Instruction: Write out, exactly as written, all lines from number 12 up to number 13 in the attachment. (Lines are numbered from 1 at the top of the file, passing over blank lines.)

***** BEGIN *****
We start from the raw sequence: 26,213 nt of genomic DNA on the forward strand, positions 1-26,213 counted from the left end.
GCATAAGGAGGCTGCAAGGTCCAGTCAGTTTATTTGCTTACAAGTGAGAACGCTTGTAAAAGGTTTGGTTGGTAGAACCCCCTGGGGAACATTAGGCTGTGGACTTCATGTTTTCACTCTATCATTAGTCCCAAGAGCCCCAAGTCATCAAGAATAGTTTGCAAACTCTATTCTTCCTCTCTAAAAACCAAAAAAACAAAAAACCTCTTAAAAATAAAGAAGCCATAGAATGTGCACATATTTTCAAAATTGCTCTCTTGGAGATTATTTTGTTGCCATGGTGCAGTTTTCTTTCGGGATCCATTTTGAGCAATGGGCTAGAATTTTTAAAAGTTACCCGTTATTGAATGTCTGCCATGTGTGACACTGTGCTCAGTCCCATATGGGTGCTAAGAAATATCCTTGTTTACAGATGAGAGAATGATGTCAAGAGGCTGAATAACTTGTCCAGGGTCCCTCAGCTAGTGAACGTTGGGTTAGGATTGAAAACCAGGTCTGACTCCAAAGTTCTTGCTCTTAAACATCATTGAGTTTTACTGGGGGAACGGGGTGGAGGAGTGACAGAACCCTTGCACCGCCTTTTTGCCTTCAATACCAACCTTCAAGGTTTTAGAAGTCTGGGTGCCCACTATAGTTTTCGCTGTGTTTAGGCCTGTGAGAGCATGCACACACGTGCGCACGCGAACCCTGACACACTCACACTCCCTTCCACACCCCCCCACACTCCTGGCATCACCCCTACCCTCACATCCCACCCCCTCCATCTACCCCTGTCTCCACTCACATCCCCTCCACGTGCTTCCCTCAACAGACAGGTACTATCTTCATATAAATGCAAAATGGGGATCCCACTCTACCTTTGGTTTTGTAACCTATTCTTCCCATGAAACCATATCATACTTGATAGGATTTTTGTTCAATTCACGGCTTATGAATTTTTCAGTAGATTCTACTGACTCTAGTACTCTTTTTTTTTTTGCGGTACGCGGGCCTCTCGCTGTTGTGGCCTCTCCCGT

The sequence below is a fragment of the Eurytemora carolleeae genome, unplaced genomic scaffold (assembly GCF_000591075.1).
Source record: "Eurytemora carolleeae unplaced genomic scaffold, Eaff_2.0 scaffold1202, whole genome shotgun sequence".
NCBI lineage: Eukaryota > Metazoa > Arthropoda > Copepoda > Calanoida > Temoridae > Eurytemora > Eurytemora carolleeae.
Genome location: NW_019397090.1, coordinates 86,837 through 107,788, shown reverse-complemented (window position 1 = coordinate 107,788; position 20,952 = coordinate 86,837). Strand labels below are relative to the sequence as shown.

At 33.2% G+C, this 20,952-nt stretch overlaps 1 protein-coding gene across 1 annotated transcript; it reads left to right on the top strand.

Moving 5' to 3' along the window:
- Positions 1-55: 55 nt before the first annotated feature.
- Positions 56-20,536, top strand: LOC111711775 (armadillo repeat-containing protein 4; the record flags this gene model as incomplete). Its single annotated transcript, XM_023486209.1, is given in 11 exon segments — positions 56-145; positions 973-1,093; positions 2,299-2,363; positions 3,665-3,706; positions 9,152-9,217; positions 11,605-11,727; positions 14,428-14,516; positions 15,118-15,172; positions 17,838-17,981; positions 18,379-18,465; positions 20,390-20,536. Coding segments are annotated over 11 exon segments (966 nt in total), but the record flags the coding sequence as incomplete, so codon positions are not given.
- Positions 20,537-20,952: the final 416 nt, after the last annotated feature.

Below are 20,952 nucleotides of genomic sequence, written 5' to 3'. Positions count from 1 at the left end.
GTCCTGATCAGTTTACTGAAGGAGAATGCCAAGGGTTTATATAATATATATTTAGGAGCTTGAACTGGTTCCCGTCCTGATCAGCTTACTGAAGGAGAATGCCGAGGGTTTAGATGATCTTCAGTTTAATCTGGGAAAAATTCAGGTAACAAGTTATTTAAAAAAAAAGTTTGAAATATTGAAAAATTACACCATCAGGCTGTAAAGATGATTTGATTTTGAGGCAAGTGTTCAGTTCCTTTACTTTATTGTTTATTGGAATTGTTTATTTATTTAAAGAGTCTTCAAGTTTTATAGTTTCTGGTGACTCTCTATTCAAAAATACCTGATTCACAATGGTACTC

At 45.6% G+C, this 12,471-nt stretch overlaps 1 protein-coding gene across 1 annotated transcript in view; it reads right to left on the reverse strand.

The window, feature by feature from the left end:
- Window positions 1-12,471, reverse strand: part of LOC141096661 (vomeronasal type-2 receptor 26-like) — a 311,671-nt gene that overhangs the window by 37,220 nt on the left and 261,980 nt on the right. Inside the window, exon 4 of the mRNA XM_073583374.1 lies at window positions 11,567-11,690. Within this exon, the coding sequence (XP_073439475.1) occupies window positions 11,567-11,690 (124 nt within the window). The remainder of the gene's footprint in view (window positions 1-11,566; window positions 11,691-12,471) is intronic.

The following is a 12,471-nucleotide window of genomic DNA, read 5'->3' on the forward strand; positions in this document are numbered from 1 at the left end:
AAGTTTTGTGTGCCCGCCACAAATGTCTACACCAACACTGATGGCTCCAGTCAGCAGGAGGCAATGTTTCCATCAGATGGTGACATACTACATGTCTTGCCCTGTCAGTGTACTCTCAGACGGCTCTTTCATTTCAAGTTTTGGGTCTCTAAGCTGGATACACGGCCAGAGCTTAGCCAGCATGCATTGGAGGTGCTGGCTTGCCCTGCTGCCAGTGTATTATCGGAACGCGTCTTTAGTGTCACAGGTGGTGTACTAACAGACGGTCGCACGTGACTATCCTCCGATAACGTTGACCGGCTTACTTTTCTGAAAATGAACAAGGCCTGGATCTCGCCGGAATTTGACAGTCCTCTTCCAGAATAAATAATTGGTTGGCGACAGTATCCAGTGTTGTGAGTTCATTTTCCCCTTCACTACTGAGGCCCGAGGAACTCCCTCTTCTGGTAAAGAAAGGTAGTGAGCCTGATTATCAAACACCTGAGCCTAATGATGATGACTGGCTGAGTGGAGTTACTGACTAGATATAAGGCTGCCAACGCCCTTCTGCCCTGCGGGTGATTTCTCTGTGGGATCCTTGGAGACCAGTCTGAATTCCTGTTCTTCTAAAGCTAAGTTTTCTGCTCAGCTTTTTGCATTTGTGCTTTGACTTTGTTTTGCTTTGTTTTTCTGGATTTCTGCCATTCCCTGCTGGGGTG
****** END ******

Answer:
Below are 20,952 nucleotides of genomic sequence, written 5' to 3'. Positions count from 1 at the left end.
GTCCTGATCAGTTTACTGAAGGAGAATGCCAAGGGTTTATATAATATATATTTAGGAGCTTGAACTGGTTCCCGTCCTGATCAGCTTACTGAAGGAGAATGCCGAGGGTTTAGATGATCTTCAGTTTAATCTGGGAAAAATTCAGGTAACAAGTTATTTAAAAAAAAAGTTTGAAATATTGAAAAATTACACCATCAGGCTGTAAAGATGATTTGATTTTGAGGCAAGTGTTCAGTTCCTTTACTTTATTGTTTATTGGAATTGTTTATTTATTTAAAGAGTCTTCAAGTTTTATAGTTTCTGGTGACTCTCTATTCAAAAATACCTGATTCACAATGGTACTC